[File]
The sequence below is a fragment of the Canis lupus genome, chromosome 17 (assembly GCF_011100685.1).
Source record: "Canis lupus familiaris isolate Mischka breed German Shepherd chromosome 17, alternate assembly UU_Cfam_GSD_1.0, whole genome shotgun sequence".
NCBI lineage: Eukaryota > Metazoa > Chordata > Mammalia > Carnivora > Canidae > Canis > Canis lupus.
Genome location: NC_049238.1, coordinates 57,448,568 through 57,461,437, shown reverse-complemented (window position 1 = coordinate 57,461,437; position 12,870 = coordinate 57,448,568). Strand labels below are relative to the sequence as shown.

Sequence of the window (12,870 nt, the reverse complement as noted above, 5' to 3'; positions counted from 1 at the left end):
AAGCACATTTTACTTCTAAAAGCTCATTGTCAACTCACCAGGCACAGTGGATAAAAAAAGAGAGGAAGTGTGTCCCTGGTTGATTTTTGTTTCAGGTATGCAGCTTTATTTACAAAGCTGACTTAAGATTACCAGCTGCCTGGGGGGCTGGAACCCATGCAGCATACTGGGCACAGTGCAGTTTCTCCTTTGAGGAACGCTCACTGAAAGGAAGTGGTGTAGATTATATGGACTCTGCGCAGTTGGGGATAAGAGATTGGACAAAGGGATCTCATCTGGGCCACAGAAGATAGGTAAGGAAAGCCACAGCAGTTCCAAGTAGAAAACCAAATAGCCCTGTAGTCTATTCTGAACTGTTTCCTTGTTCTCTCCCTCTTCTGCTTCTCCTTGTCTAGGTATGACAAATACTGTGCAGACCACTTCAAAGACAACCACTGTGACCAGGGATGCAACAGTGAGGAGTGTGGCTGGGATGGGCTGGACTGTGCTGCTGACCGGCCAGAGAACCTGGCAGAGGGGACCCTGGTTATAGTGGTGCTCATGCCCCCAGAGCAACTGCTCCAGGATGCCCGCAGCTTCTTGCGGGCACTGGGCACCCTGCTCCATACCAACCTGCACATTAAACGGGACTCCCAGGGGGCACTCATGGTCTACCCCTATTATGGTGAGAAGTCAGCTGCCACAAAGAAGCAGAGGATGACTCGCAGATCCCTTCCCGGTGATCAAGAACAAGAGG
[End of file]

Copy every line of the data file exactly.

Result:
The sequence below is a fragment of the Canis lupus genome, chromosome 17 (assembly GCF_011100685.1).
Source record: "Canis lupus familiaris isolate Mischka breed German Shepherd chromosome 17, alternate assembly UU_Cfam_GSD_1.0, whole genome shotgun sequence".
NCBI lineage: Eukaryota > Metazoa > Chordata > Mammalia > Carnivora > Canidae > Canis > Canis lupus.
Genome location: NC_049238.1, coordinates 57,448,568 through 57,461,437, shown reverse-complemented (window position 1 = coordinate 57,461,437; position 12,870 = coordinate 57,448,568). Strand labels below are relative to the sequence as shown.

Sequence of the window (12,870 nt, the reverse complement as noted above, 5' to 3'; positions counted from 1 at the left end):
AAGCACATTTTACTTCTAAAAGCTCATTGTCAACTCACCAGGCACAGTGGATAAAAAAAGAGAGGAAGTGTGTCCCTGGTTGATTTTTGTTTCAGGTATGCAGCTTTATTTACAAAGCTGACTTAAGATTACCAGCTGCCTGGGGGGCTGGAACCCATGCAGCATACTGGGCACAGTGCAGTTTCTCCTTTGAGGAACGCTCACTGAAAGGAAGTGGTGTAGATTATATGGACTCTGCGCAGTTGGGGATAAGAGATTGGACAAAGGGATCTCATCTGGGCCACAGAAGATAGGTAAGGAAAGCCACAGCAGTTCCAAGTAGAAAACCAAATAGCCCTGTAGTCTATTCTGAACTGTTTCCTTGTTCTCTCCCTCTTCTGCTTCTCCTTGTCTAGGTATGACAAATACTGTGCAGACCACTTCAAAGACAACCACTGTGACCAGGGATGCAACAGTGAGGAGTGTGGCTGGGATGGGCTGGACTGTGCTGCTGACCGGCCAGAGAACCTGGCAGAGGGGACCCTGGTTATAGTGGTGCTCATGCCCCCAGAGCAACTGCTCCAGGATGCCCGCAGCTTCTTGCGGGCACTGGGCACCCTGCTCCATACCAACCTGCACATTAAACGGGACTCCCAGGGGGCACTCATGGTCTACCCCTATTATGGTGAGAAGTCAGCTGCCACAAAGAAGCAGAGGATGACTCGCAGATCCCTTCCCGGTGATCAAGAACAAGAGG